The Minneapolis Planning Commission on Monday greenlighted two major redevelopment efforts in or near downtown, helping to clear the way for construction to start in the next few months.
Kraus-Anderson plans to begin construction in April on its large urban infill project -- including a new corporate headquarters, a 17-story apartment tower, a boutique hotel, a new Finnegans brewery, innovation lab and event space -- on the site of its current offices at the east edge of the central business district in Minneapolis. There will also be a 520-stall underground parking garage.
The latest documents submitted to the city offer a few more design details and tweaks to the block's layout -- between 5th Avenue S., Portland Avenue S. and 8th and 9th streets S. -- outlined below by ESG Architects and Pope Architects.
Minneapolis developer Schafer Richardson received approval of its six-story apartment and retail project on the site of the legendary Nye's Polonaise Room across the Mississippi River from downtown at 116 E. Hennepin Av. The city's consent comes after more than a year of debate and concessions between the developer, historic preservationists, neighbors, city planners and council members.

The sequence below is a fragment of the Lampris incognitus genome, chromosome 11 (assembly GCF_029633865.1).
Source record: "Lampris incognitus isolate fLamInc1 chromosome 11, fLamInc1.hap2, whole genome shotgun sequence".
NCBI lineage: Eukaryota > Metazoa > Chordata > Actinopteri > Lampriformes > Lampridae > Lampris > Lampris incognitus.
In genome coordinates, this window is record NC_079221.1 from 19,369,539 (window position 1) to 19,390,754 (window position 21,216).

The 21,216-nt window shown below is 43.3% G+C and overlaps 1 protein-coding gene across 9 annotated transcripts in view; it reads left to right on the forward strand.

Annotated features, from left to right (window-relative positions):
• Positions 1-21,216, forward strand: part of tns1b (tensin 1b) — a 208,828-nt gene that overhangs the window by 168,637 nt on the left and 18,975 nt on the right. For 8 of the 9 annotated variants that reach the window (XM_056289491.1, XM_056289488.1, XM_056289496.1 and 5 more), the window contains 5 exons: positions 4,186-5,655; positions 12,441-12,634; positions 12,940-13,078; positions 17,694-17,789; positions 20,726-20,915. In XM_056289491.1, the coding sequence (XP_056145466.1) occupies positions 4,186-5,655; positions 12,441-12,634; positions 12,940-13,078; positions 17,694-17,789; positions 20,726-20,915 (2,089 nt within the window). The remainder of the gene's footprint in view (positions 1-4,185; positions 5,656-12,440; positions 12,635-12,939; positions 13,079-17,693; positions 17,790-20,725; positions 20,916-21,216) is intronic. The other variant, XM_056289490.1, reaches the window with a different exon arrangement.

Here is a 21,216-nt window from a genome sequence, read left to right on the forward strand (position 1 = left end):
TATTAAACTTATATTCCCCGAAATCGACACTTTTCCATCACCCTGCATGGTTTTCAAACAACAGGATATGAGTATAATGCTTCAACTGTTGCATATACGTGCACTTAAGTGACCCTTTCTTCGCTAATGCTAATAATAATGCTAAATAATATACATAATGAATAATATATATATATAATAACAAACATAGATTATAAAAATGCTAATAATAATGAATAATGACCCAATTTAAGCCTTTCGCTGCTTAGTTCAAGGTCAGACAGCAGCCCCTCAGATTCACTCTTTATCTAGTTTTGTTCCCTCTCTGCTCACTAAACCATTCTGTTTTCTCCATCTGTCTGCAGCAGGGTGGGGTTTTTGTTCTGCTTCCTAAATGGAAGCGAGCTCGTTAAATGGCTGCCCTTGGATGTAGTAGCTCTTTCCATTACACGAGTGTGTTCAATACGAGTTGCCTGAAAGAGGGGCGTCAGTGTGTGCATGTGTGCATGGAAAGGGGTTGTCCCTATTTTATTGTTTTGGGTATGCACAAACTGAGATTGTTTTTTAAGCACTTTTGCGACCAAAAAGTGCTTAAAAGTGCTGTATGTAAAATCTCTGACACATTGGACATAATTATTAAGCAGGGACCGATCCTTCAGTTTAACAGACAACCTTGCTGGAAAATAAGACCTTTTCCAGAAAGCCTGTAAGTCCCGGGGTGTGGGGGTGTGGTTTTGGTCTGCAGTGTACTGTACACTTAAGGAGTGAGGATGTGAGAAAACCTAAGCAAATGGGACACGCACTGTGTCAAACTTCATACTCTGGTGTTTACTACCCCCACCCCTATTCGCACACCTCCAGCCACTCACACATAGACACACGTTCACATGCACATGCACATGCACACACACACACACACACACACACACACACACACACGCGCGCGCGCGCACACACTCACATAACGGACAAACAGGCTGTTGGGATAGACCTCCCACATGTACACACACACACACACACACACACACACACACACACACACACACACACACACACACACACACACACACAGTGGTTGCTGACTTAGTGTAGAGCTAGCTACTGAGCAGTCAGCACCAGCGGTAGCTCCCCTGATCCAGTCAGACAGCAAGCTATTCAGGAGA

The 72-unit apartment complex is much different from the developer's original plans for a 29-story building on the highly trafficked site along Hennepin Avenue, but is the design finally agreed upon by stakeholders. Schafer Richardson will preserve the two most historically significant structures on the site and will incorporate them into the new structure, pictured below.
Schafer Richardson also plans to incorporate the first electrical car lift in a Minneapolis residential building parking garage. The system adds about 14 spaces to garage, which is both at and below grade, for a total of 70 spaces.
"The 116 E. Hennepin site has unique challenges (existing buildings, shape of site, depth of bedrock, etc.) that limit the ability to accommodate enclosed parking in the typical way," said Maureen Michalski, Schafer Richardson's director of development, in an email. "We are excited to offer an innovative system that has worked well in other markets."
The developer plans to begin site preparation work this summer.
In documents filed with the city, the developer included visual examples (see below) of the car matrix system from Denver-based Harding Steel.